Listen to this story
Meta chief Mark Zuckerberg recently took inspiration from Twitter boss Elon Musk’s playbook and unveiled paid subscriptions for verified accounts. But will he now take a leap towards safeguarding valuable data on this fresh platform?
Meta recently announced that it will be launching its Instagram Threads pretty soon. This comes just a few days after Musk announced a limit on the number of posts a user can read per day. The explanation that Musk gave on putting a cap on viewing was “address extreme levels of data scraping and system manipulation”. There is a speculation that Musk might plan to build its own ChatGPT rival using Twitter data – which some are referring to as TruthGPT.
So, the question is, will Zuckerberg follow suit to limit the number of post users can view on Thread to save the valuable data?
Subscribe to our Newsletter
Join our editors every weekday evening as they steer you through the most significant news of the day, introduce you to fresh perspectives, and provide unexpected moments of joy
In recent times, tech giants have aspired to create their own generative AI chatbot similar to Open AI’s ChatGPT. As they say, data is gold, and for any company that aspires to create any form of chatbot, it needs data to train its LLM.
Currently, Google probably has the highest amount of data as compared to any other competitor out there. Google DeepMind chief Demis Hassabis, recently claimed that the company’s next LLM project is going to eclipse ChatGPT. This huge claim is about the project called Gemini. Interestingly, DeepMind, with Google, has something that no one else has – YouTube. While Twitter is filled with textual data, YouTube is a gold mine for visual, audio, and textual data in almost every single language on Earth.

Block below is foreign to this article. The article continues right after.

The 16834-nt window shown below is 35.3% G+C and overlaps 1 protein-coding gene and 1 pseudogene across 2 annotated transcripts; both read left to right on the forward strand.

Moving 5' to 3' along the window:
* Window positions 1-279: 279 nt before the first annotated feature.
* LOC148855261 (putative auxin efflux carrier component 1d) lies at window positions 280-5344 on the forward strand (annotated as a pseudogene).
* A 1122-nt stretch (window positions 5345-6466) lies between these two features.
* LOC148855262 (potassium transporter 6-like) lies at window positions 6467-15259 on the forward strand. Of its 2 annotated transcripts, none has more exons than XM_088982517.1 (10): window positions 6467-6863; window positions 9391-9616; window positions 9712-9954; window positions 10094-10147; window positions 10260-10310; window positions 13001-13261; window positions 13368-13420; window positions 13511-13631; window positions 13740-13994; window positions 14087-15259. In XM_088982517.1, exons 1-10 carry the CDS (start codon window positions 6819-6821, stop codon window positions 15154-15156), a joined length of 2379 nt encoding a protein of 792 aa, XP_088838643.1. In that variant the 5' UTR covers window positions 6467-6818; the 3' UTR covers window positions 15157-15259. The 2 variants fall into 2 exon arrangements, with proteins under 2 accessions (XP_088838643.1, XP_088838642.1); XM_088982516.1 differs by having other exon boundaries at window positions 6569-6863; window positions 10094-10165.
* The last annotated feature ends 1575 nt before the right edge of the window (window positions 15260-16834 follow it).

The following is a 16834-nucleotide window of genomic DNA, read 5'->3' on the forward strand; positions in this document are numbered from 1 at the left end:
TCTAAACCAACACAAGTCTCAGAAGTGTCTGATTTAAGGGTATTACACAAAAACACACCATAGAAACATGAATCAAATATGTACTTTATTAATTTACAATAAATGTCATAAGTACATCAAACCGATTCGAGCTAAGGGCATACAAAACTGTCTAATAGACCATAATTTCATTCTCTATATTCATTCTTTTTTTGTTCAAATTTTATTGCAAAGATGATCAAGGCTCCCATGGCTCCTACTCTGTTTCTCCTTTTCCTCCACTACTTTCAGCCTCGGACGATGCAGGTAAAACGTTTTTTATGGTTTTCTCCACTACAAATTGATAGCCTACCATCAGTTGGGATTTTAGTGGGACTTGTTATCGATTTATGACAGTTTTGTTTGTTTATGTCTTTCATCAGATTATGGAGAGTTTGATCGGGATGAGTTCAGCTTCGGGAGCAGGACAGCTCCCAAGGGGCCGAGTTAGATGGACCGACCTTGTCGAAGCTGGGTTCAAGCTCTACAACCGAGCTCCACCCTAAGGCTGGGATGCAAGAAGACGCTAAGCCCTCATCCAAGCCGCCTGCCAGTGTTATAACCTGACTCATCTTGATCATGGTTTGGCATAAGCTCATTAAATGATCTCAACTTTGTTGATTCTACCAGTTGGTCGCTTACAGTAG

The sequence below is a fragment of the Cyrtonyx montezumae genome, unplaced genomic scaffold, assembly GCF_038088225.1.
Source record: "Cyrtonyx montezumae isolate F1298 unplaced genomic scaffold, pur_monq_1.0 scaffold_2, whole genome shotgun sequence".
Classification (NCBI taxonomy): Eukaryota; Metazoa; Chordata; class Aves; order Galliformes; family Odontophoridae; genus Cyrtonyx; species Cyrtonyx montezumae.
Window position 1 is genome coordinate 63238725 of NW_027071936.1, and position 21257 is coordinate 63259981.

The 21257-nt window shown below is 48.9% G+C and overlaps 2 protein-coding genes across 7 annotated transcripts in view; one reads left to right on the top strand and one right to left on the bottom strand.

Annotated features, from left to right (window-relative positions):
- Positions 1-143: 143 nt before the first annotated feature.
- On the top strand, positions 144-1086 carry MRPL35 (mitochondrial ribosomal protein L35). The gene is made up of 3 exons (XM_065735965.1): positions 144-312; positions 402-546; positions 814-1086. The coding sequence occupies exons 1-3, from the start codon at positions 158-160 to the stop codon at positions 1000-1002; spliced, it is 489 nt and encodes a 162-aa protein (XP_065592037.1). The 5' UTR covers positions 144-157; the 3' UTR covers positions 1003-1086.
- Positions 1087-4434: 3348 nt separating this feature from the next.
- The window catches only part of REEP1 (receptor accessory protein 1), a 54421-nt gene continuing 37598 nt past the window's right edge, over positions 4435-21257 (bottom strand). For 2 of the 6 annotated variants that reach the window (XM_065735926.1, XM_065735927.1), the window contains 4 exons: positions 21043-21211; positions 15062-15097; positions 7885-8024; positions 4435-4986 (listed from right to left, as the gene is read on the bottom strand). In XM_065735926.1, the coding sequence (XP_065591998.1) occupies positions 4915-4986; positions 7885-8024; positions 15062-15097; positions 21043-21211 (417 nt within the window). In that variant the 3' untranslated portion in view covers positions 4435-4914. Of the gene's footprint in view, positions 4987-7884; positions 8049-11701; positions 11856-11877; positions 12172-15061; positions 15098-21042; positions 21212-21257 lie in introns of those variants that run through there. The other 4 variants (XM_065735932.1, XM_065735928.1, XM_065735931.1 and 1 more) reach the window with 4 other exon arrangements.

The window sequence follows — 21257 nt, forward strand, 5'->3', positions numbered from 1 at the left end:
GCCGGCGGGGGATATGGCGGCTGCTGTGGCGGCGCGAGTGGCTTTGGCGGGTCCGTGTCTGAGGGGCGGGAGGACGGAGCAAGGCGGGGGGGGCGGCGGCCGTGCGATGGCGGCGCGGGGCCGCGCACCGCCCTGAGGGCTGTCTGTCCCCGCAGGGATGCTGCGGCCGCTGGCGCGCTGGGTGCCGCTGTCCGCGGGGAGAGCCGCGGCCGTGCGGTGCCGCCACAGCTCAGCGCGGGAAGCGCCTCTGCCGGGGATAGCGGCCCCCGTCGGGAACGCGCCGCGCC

What About Meta?
One fascinating fact about Meta is that it does not use the data it collects over its applications to train its LLM LLaMa. According to research paper “LLaMA: Open and Efficient Foundation Language Models”, LLaMA is trained on CommonCrawl, GitHub, Wikipedia, and books.
However, there is a possibility that in the future, Meta might train its LLM models (LLaMA and beyond) from Facebook and Instagram data. Again, there is also possibility that they won’t have to do that since they are betting big on self-supervised learning (SSL) and world models, which limits the use of RLHF (reinforcement learning with human feedback), and reduces the reliance on training models on user data.
Recently, Meta collaborated with Carnegie Mellon University, and the University of Southern California to make LIMA. Unlike ChatGPT and Bard, where RLHF is considered crucial, this model may be using self-supervised learning, which has been strongly advocated by Yann LeCun for a long time.
Meta Bets Big on Open AI
Instead of making LLaMA, the chatbot, available to the general public, Meta chose a different approach. It released it as an open-source package, which means that members of the AI community can request access to it. Whether the future of AI is open or closed source in itself is a different debate but by releasing LLaMA, Meta took a stand of democratising access to large language models, helping researchers advance their work in this subfield of AI.
One of the possibilities of why Meta is backing open source is that it is nowhere near Google or OpenAI. It gives them the opportunity to correct the flaws and loopholes in LLaMA and keep an eye on how the community is bettering it. In the recent podcast with Lex Fridman, Zuckerberg said, “The stage we are in right now, the equities balance strongly in my view towards doing this more openly.”
Zuckerberg has shifted his focus to generative AI. He said that Meta will bring LLM-powered AI agents to Messenger and WhatsApp first, but explore additional opportunities across its family of apps, consumer products and into the metaverse.
Only time will tell if Meta will venture into its own chatbot. Speaking of generative AI in a Facebook post, Zuckerberg said, “We have a lot of foundational work to do before getting to the really futuristic experiences, but I’m excited about all of the new things we’ll build along the way”.
IT would be very interesting to see how Meta leverages Threads’s data besides selling it to the advertisers. Only time will tell if Meta will restrict data scraping. Also, the Threads has been marketed as an Instagram app by the company, where there are high chances of them going the Twitter way, challenging Musk in the real tech battle.